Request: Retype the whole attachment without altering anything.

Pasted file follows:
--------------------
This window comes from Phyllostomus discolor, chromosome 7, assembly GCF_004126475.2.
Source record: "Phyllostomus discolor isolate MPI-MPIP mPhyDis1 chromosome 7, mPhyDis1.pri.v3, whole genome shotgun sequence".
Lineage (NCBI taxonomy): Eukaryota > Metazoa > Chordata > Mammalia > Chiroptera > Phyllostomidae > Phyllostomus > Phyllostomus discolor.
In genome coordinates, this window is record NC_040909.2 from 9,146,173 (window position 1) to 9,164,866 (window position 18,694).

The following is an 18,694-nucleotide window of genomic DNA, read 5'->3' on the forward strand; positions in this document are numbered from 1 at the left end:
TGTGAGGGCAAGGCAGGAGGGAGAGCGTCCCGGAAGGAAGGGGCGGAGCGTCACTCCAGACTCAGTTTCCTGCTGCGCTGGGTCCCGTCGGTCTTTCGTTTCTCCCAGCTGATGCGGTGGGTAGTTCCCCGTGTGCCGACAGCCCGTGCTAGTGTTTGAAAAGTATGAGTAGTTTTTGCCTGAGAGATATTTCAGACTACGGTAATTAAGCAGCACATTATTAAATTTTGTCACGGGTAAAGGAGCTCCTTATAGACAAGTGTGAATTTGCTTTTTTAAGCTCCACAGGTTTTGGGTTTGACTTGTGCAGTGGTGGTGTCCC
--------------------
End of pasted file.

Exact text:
This window comes from Phyllostomus discolor, chromosome 7, assembly GCF_004126475.2.
Source record: "Phyllostomus discolor isolate MPI-MPIP mPhyDis1 chromosome 7, mPhyDis1.pri.v3, whole genome shotgun sequence".
Lineage (NCBI taxonomy): Eukaryota > Metazoa > Chordata > Mammalia > Chiroptera > Phyllostomidae > Phyllostomus > Phyllostomus discolor.
In genome coordinates, this window is record NC_040909.2 from 9,146,173 (window position 1) to 9,164,866 (window position 18,694).

The following is an 18,694-nucleotide window of genomic DNA, read 5'->3' on the forward strand; positions in this document are numbered from 1 at the left end:
TGTGAGGGCAAGGCAGGAGGGAGAGCGTCCCGGAAGGAAGGGGCGGAGCGTCACTCCAGACTCAGTTTCCTGCTGCGCTGGGTCCCGTCGGTCTTTCGTTTCTCCCAGCTGATGCGGTGGGTAGTTCCCCGTGTGCCGACAGCCCGTGCTAGTGTTTGAAAAGTATGAGTAGTTTTTGCCTGAGAGATATTTCAGACTACGGTAATTAAGCAGCACATTATTAAATTTTGTCACGGGTAAAGGAGCTCCTTATAGACAAGTGTGAATTTGCTTTTTTAAGCTCCACAGGTTTTGGGTTTGACTTGTGCAGTGGTGGTGTCCC